Occasionally within the workforce conflicts occur, during these awkward and difficult times it is important for teachers to maintain their professional manner. It is not appropriate to criticize and undermine another teachers’ professional authority. There should not be any personal criticisms, and disputes should be handled in a professional manner. Teachers need to treat all staff with respect at all times.


When I have a positive attitude, the students will also have a positive attitude. When I’m excited about the material I’m teaching that excitement is infectious. It’s important for the teacher to remain positive and engaged, as the students will respond in kind creating a fun place for leaning to occur.

Although the teacher looks alone at the front of the class, they have the help of family, friends, colleagues, and administrative staff behind them. This supportive group, is Bronfenbrenner’s’ microsystem. Our society supports us, and it supports the students we teach. We are never alone, as each person is an integral part of our society, and is equally important.

Should teachers be allowed to self-regulate? If teachers were allowed to self-regulate would they then be classified as professionals?


School Systems – How They Have Changed (Anthea Holczer)

It is interesting that schools when they first were established in Canada were modeled after military and religious training. Schools had desks lined in rows where manners and punctuality were considered great assets. Societal norms and our changing views in our developing world have changed the military concept of the classroom to a place that welcomes industry and technology.

We now have more schools than ever before, which is good as our population is growing. Due to our changing society we have more programs in place, and a wide range of courses that are offered to the students. The classrooms are better equipped, the teachers are more qualified and our curriculum is more diverse; which ensures that students have a wide range of skills and attitudes when they enter the workforce. Gone is the regimented, punishment driven school system.

It is interesting to note that there are many different philosophies of teaching styles and techniques. Each individual will gravitate to one style more than another, and the curriculum may want to emphasize a philosophy that is different from the teachers’. The teacher has to adapt their own style with the philosophy of the school district which shows creativity and adaptability of our proffession.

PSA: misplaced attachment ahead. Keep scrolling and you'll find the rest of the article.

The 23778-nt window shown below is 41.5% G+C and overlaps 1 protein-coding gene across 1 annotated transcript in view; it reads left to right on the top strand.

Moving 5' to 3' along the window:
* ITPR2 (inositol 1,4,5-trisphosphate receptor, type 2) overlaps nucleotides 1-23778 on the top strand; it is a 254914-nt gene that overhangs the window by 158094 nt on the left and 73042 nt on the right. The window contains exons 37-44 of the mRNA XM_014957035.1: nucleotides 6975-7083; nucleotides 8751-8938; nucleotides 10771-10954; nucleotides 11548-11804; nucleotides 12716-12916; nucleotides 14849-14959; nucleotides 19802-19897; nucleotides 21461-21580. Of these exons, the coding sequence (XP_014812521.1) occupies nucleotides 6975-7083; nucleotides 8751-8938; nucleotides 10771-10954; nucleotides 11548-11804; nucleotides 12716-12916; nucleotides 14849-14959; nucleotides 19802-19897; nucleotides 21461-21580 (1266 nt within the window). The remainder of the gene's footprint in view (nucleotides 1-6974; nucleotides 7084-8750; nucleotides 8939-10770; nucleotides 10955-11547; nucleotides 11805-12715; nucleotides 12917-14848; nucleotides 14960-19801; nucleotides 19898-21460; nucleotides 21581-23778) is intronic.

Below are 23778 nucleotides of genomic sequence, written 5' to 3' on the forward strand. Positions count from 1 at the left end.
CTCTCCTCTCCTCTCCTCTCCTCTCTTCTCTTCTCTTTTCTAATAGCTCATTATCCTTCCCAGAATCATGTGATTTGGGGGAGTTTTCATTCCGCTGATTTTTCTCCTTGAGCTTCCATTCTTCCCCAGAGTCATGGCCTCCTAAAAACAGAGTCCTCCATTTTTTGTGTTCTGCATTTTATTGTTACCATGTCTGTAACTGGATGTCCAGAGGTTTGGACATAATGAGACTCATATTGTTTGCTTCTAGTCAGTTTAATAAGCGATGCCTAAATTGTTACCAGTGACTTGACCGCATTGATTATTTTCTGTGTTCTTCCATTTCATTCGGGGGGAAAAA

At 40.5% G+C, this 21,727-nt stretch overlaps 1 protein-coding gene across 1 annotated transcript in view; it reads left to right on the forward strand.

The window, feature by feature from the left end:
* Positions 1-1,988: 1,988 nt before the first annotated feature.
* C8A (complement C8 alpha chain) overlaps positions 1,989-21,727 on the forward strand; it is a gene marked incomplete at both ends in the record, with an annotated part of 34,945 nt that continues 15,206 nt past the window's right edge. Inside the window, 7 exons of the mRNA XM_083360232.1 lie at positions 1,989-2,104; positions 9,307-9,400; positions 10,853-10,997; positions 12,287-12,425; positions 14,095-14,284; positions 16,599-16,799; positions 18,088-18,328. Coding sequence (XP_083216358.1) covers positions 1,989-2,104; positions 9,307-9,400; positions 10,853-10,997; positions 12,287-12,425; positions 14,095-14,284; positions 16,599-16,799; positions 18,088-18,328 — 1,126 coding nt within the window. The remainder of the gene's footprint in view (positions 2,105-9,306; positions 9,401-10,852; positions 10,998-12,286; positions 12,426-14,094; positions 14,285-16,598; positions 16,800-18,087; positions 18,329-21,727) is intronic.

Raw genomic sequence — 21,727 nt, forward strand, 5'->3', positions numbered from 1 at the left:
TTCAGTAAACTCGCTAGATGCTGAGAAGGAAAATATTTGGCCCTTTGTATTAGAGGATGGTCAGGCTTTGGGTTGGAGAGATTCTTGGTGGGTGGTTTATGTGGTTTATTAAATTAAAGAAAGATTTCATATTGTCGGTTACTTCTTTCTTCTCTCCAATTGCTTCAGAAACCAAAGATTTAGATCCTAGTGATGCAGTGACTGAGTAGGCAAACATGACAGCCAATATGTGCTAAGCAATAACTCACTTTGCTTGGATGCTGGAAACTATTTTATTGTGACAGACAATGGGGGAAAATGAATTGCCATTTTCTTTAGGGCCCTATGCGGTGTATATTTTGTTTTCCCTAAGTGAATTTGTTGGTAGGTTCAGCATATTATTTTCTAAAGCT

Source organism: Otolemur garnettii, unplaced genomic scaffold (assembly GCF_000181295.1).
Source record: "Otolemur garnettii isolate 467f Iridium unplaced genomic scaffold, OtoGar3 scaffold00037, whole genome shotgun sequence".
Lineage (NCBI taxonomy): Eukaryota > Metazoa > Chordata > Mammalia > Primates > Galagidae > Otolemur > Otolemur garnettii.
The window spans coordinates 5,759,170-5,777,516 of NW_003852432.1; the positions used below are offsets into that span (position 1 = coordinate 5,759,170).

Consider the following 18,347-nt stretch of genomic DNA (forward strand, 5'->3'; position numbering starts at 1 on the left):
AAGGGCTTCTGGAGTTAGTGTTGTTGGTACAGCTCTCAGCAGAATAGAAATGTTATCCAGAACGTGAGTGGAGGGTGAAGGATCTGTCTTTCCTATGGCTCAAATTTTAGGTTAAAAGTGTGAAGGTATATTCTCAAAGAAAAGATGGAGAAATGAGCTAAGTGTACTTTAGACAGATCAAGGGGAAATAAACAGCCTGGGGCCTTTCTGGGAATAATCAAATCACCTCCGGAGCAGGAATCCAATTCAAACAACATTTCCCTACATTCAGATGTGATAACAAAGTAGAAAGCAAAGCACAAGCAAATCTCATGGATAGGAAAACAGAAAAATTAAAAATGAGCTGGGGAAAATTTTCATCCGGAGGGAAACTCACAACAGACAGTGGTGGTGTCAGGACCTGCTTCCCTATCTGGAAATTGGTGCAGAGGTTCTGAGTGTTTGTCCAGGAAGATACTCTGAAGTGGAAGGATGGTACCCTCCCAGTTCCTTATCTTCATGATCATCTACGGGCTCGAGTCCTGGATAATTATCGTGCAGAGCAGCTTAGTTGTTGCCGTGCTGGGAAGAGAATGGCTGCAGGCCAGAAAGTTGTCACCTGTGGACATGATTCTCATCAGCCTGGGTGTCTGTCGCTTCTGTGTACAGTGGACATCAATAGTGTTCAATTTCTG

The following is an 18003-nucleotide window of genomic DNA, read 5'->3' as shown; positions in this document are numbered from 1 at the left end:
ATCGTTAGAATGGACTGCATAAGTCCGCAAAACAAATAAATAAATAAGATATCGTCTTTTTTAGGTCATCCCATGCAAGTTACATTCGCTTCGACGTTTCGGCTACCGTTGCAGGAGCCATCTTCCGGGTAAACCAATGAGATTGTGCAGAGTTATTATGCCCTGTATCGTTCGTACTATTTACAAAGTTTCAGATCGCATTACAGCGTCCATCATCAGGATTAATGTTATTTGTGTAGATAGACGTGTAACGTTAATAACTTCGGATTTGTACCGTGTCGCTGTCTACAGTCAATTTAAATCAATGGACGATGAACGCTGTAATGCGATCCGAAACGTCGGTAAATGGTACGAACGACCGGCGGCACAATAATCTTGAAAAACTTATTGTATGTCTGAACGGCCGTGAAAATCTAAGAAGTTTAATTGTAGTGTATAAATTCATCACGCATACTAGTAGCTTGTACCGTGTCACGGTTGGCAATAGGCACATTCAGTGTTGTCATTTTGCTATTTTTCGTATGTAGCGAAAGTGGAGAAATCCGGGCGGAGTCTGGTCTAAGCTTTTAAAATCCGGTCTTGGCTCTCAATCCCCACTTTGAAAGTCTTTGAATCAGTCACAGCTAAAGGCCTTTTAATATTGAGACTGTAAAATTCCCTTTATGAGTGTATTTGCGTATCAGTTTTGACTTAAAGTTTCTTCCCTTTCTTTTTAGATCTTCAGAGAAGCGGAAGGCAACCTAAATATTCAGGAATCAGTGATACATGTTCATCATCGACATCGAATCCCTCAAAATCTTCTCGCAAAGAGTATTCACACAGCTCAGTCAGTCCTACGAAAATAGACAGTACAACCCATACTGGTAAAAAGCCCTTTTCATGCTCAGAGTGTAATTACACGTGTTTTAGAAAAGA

The education profession has had to adapt and change as social norms change. Teaching styles and philosophies that were once the norm have changed as our society and environmental cultures have changed. However, the caring connection teachers have for their students, hasn’t changed as time passes. Teachers still want the very best for each student they work with.

It is interesting to note that the current curriculum places emphasis on child directed learning, which is a form to Aboriginal ways of knowing. This is where education isn’t separated into individual parts, but concepts are looked at from a holistic perspective and all connections are explored between ideas.

What will the emphasis and educational philosophy of the province be in the next 10 years?

Kids on the Block Program (Anthea Holczer)

The ‘Kid’s on the Block’ program is affiliated with the Regina Sexual Assault Center. It is a program that uses puppets to focus on sensitive issues: child safety, bullying, and abuse. The ‘Kids on the Block’ team, visit schools and give puppet presentations to a wide age range of students. The children watch and learn how to keep themselves safe and the puppets give the children techniques to protect themselves and their friends from harm.

My initial impression of the ‘Kids on the Block’ program is that it provides schools and teachers essential learning tools for dealing with difficult issues. The puppets emulate typical social scenarios, and use language that is age appropriate, therefore, the children easily relate to the story. The puppets also teach the children strategies on how to handle themselves in these situations: safety, bullying, and abuse and how to provide positive outcomes.

Although this is an excellent program, I am concerned about the time and effort I have to contribute to learning the scripts. There are many different scripts to learn, depending on the age level, and the theme of the story. The puppets don’t seem heavy at first, but they quickly get heavier and heavier. Each puppet is tall and needs to be standing up straight, which again works my arm and hand in a way they aren’t used to. My hand and arm get tired very quickly. I want to do a good job as this is a worthwhile cause, and don’t want to let the team down.

I anticipate that this will be a rewarding experience. It will be interesting to hear the children’s comments on safety, and bullying and see what they have learned due to the puppet show. The children will see that they can be resilient against strangers and learn techniques to protect themselves. They will learn the skills necessary to work through bullying and overcome the fear and humiliation. They will understand the risk of telling their friends about their feelings, and see that friends are supportive and care. Through support from friends the children will learn how to solve problems in an appropriate way.

Why aren’t more schools requesting the abuse/sexual abuse puppet shows? These sensitive issues need to be openly discussed, to help children to protect themselves.